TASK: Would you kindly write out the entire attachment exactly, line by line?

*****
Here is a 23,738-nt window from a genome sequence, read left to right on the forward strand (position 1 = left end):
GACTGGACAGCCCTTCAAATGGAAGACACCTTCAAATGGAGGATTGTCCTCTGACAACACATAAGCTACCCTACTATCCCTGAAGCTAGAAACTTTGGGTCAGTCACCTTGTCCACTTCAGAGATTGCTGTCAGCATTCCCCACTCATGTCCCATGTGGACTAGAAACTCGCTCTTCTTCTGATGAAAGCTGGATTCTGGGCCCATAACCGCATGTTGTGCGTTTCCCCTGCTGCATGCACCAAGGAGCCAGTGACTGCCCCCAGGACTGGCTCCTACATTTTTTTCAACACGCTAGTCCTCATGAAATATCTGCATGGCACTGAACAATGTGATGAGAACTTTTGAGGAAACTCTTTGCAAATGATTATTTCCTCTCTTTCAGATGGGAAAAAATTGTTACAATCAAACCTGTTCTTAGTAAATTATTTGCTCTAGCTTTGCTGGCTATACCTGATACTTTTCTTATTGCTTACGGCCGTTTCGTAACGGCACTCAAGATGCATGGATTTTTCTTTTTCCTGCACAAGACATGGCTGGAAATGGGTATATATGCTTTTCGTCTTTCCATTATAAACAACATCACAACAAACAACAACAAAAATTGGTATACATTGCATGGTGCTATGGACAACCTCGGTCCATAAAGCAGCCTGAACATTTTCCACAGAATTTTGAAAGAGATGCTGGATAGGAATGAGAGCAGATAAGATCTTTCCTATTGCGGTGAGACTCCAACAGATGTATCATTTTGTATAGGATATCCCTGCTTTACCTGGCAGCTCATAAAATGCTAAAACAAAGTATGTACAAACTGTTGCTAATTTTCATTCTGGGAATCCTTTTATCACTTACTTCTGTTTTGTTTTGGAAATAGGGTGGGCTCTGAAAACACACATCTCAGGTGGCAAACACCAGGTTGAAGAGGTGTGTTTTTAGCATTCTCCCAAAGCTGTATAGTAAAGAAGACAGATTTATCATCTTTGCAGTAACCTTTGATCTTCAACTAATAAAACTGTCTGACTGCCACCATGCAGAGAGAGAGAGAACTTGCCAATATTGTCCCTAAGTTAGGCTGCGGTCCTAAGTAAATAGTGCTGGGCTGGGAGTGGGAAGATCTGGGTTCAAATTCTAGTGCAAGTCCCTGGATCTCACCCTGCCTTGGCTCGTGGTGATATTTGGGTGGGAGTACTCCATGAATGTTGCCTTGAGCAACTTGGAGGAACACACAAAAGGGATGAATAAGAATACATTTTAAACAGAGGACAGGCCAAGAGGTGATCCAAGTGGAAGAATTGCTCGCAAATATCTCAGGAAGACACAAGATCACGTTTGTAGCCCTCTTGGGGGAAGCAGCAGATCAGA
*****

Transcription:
Here is a 23,738-nt window from a genome sequence, read left to right on the forward strand (position 1 = left end):
GACTGGACAGCCCTTCAAATGGAAGACACCTTCAAATGGAGGATTGTCCTCTGACAACACATAAGCTACCCTACTATCCCTGAAGCTAGAAACTTTGGGTCAGTCACCTTGTCCACTTCAGAGATTGCTGTCAGCATTCCCCACTCATGTCCCATGTGGACTAGAAACTCGCTCTTCTTCTGATGAAAGCTGGATTCTGGGCCCATAACCGCATGTTGTGCGTTTCCCCTGCTGCATGCACCAAGGAGCCAGTGACTGCCCCCAGGACTGGCTCCTACATTTTTTTCAACACGCTAGTCCTCATGAAATATCTGCATGGCACTGAACAATGTGATGAGAACTTTTGAGGAAACTCTTTGCAAATGATTATTTCCTCTCTTTCAGATGGGAAAAAATTGTTACAATCAAACCTGTTCTTAGTAAATTATTTGCTCTAGCTTTGCTGGCTATACCTGATACTTTTCTTATTGCTTACGGCCGTTTCGTAACGGCACTCAAGATGCATGGATTTTTCTTTTTCCTGCACAAGACATGGCTGGAAATGGGTATATATGCTTTTCGTCTTTCCATTATAAACAACATCACAACAAACAACAACAAAAATTGGTATACATTGCATGGTGCTATGGACAACCTCGGTCCATAAAGCAGCCTGAACATTTTCCACAGAATTTTGAAAGAGATGCTGGATAGGAATGAGAGCAGATAAGATCTTTCCTATTGCGGTGAGACTCCAACAGATGTATCATTTTGTATAGGATATCCCTGCTTTACCTGGCAGCTCATAAAATGCTAAAACAAAGTATGTACAAACTGTTGCTAATTTTCATTCTGGGAATCCTTTTATCACTTACTTCTGTTTTGTTTTGGAAATAGGGTGGGCTCTGAAAACACACATCTCAGGTGGCAAACACCAGGTTGAAGAGGTGTGTTTTTAGCATTCTCCCAAAGCTGTATAGTAAAGAAGACAGATTTATCATCTTTGCAGTAACCTTTGATCTTCAACTAATAAAACTGTCTGACTGCCACCATGCAGAGAGAGAGAGAACTTGCCAATATTGTCCCTAAGTTAGGCTGCGGTCCTAAGTAAATAGTGCTGGGCTGGGAGTGGGAAGATCTGGGTTCAAATTCTAGTGCAAGTCCCTGGATCTCACCCTGCCTTGGCTCGTGGTGATATTTGGGTGGGAGTACTCCATGAATGTTGCCTTGAGCAACTTGGAGGAACACACAAAAGGGATGAATAAGAATACATTTTAAACAGAGGACAGGCCAAGAGGTGATCCAAGTGGAAGAATTGCTCGCAAATATCTCAGGAAGACACAAGATCACGTTTGTAGCCCTCTTGGGGGAAGCAGCAGATCAGA